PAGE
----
Telling Your Stories or Walking Through History: A New Way to Capture and Experience France

Summer is ablaze in France bringing out thousands of travellers keen to tap into its remarkable history and culture. Might their travels be enriched by a little audio help from knowledgeable locals?

Ernest Hemingway in Paris is the subject of one of the author's walking tours (Credit Wikipedia)

Ernest Hemingway muscles his way into one of the author’s Paris walking tours (Credit Wikipedia)

Toronto writer and voicemapper Philippa Campsie thinks so and here encourages enthusiastic storytellers and locals to follow in her footsteps. Below she explains how to tackle the task of creating a Voicemap tour.

I love to take walking tours when I travel, especially the kind that offer insights and anecdotes that you don’t find in ordinary guidebooks. I want a local to take me off the beaten track, show me places I wouldn’t find for myself, and point out the details I might otherwise miss.

And yet, and yet… I tend to dawdle, to gaze about me or take photos. Then the group moves on and I can’t hear what the guide says next. Once I completely lost sight of the others and wasted an hour wandering in hopes of re-encountering them. And sometimes I want to appreciate my surroundings without the chatter of other tourists.

So I was immediately attracted to VoiceMap – audio tours you can download to a smartphone and follow at your own pace. The narration is activated by GPS. Once you arrive at each designated point on the map, the next installment begins. You can even stop and have a coffee and the tour will start up again whenever you are ready. If you miss anything, you can hit “replay.” This is my kind of technology.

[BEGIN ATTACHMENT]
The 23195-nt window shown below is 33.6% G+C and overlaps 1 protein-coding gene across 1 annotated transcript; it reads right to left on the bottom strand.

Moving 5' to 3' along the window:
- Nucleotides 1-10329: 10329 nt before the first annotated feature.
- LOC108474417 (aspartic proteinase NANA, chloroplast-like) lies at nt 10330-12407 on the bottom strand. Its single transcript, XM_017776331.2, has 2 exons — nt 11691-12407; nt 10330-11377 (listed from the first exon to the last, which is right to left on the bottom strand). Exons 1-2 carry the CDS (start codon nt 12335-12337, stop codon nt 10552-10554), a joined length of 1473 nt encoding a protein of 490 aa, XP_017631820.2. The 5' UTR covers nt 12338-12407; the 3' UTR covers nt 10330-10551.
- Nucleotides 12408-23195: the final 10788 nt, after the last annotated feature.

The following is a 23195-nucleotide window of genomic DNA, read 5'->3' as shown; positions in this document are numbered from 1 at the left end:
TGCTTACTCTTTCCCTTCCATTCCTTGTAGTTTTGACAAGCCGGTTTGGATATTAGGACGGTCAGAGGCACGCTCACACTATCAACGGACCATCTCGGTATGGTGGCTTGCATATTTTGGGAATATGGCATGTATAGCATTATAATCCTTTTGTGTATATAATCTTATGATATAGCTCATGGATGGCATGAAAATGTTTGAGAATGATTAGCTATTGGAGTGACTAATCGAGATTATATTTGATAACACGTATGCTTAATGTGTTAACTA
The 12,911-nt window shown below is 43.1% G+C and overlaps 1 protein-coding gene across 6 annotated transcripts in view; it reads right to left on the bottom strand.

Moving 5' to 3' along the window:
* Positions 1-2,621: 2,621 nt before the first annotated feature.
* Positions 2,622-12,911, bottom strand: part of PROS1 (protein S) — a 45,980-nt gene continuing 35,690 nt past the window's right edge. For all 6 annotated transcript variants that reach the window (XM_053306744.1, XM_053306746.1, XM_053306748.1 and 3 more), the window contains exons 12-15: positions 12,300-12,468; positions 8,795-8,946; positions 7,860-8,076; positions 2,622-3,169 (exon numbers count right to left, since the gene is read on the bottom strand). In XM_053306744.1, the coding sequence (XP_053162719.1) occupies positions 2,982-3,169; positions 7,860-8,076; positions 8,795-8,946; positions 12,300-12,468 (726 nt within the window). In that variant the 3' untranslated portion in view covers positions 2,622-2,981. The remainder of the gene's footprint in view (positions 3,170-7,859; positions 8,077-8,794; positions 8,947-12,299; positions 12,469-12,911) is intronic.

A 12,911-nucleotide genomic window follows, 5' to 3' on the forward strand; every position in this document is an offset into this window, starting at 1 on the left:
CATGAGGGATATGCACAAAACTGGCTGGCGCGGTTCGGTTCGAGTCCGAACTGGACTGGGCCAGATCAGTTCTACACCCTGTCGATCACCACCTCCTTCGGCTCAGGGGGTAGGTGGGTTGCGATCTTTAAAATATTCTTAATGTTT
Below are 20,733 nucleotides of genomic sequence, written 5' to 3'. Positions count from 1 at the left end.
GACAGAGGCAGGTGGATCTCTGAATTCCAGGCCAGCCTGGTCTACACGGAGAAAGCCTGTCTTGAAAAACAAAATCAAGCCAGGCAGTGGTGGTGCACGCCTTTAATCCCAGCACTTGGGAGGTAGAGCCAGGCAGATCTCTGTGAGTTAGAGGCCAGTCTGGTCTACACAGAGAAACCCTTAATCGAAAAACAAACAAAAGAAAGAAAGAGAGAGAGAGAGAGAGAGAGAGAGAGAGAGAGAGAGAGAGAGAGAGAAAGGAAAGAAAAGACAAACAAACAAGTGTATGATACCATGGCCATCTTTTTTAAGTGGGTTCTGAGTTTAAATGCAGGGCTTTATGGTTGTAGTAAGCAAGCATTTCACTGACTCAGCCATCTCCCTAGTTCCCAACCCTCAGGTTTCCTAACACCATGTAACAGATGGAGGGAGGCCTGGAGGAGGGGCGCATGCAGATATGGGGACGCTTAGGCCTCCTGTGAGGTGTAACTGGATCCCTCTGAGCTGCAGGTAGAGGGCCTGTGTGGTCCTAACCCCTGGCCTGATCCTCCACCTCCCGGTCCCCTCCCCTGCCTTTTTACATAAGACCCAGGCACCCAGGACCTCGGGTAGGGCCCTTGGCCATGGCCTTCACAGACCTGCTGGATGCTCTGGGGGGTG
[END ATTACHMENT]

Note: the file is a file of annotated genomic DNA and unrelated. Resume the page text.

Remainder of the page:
But here’s the thing: the company is so new (it was created in Cape Town, South Africa, in October 2014) that the number of tours is still limited. In fact, the only audio tours in France to date have been created by, ahem, me. I would really welcome some competition, because then I could go and explore someone else’s France.

So I am calling all storytellers and locals who love to show off parts of the country to create their own tours. If I can, you certainly can.

My first effort was an expanded version of a tour I had created for the Girls’ Guide to Paris website called “Through fashionable Paris in the footsteps of Audrey Hepburn.” It links together locations for all of Audrey’s Paris movies, as well as sites associated with her role as a fashion leader and Givenchy’s muse. The original version consisted of a map and a set of notes that could be downloaded as a PDF. That was later updated to a smartphone version, with maps, some photos, and fairly minimal text. But it had never worked as storytelling before. So the VoiceMap version was a new departure.

With VoiceMap, you plot the route on a map, which sets the points at which each part of the narration will start. VoiceMap also tells you how much narration to add for each leg of the journey – 150 words here, 300 words there, depending on how far apart the points are. As you write the text, you submit it to VoiceMap’s editors, who make suggestions for improvements. I went back and forth a few times with editor and co-founder Lauren Edwards until we were both happy with the route and the script.

Finally, I recorded the script. I did it on my iPhone, section by section, and e-mailed each one directly to VoiceMap for audio editing. With some finishing touches (brief description, a photograph, suggestions for places to eat on the route), we were done. “We work closely with storytellers because location-aware commentary is a new medium, and we want to take full advantage of its potential,” Edwards explains.

 France's all time favourite car the 2CV great for an audio tour of the country (Credit Copyright Paris Region non commercial use allowed).jpg

France’s all time favourite car the 2CV great for a timeless, ambling audio tour of the countryside (Credit Copyright Paris Region non commercial use allowed).jpg

My next try was called “Coco Chanel’s Paris.” Fortunately, the sites associated with Chanel are located quite close together in the centre of Paris, so plotting the route was a straightforward matter. And there is a wealth of material on her life to draw from, so the main challenge in writing the script was to tell her story concisely and weave it around the key locations.